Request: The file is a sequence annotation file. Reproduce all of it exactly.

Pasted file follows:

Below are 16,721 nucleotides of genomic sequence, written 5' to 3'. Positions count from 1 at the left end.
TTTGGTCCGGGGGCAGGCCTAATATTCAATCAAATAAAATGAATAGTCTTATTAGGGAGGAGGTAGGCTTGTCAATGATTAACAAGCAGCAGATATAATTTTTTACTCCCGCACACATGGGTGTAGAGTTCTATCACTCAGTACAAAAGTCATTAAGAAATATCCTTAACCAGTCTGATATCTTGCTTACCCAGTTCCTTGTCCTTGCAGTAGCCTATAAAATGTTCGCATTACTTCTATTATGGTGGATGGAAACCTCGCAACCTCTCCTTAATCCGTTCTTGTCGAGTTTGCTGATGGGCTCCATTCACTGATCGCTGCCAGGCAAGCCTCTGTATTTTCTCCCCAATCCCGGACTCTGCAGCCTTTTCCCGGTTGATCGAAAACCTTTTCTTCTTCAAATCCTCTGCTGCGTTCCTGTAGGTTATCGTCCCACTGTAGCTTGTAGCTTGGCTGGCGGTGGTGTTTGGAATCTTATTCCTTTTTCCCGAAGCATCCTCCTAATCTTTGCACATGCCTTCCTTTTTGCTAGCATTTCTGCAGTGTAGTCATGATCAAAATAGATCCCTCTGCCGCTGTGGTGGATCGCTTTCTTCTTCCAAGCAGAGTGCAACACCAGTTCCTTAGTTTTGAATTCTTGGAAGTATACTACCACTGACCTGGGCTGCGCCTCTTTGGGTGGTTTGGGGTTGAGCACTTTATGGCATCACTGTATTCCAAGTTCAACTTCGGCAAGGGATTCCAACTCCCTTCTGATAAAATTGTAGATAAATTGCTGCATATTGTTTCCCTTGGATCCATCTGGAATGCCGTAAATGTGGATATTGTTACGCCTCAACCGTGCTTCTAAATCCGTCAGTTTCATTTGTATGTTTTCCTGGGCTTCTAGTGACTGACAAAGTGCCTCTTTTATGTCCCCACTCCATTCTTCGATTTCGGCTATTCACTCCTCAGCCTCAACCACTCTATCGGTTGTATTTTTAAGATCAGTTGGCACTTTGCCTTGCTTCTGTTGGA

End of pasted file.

Below are 16,721 nucleotides of genomic sequence, written 5' to 3'. Positions count from 1 at the left end.
TTTGGTCCGGGGGCAGGCCTAATATTCAATCAAATAAAATGAATAGTCTTATTAGGGAGGAGGTAGGCTTGTCAATGATTAACAAGCAGCAGATATAATTTTTTACTCCCGCACACATGGGTGTAGAGTTCTATCACTCAGTACAAAAGTCATTAAGAAATATCCTTAACCAGTCTGATATCTTGCTTACCCAGTTCCTTGTCCTTGCAGTAGCCTATAAAATGTTCGCATTACTTCTATTATGGTGGATGGAAACCTCGCAACCTCTCCTTAATCCGTTCTTGTCGAGTTTGCTGATGGGCTCCATTCACTGATCGCTGCCAGGCAAGCCTCTGTATTTTCTCCCCAATCCCGGACTCTGCAGCCTTTTCCCGGTTGATCGAAAACCTTTTCTTCTTCAAATCCTCTGCTGCGTTCCTGTAGGTTATCGTCCCACTGTAGCTTGTAGCTTGGCTGGCGGTGGTGTTTGGAATCTTATTCCTTTTTCCCGAAGCATCCTCCTAATCTTTGCACATGCCTTCCTTTTTGCTAGCATTTCTGCAGTGTAGTCATGATCAAAATAGATCCCTCTGCCGCTGTGGTGGATCGCTTTCTTCTTCCAAGCAGAGTGCAACACCAGTTCCTTAGTTTTGAATTCTTGGAAGTATACTACCACTGACCTGGGCTGCGCCTCTTTGGGTGGTTTGGGGTTGAGCACTTTATGGCATCACTGTATTCCAAGTTCAACTTCGGCAAGGGATTCCAACTCCCTTCTGATAAAATTGTAGATAAATTGCTGCATATTGTTTCCCTTGGATCCATCTGGAATGCCGTAAATGTGGATATTGTTACGCCTCAACCGTGCTTCTAAATCCGTCAGTTTCATTTGTATGTTTTCCTGGGCTTCTAGTGACTGACAAAGTGCCTCTTTTATGTCCCCACTCCATTCTTCGATTTCGGCTATTCACTCCTCAGCCTCAACCACTCTATCGGTTGTATTTTTAAGATCAGTTGGCACTTTGCCTTGCTTCTGTTGGA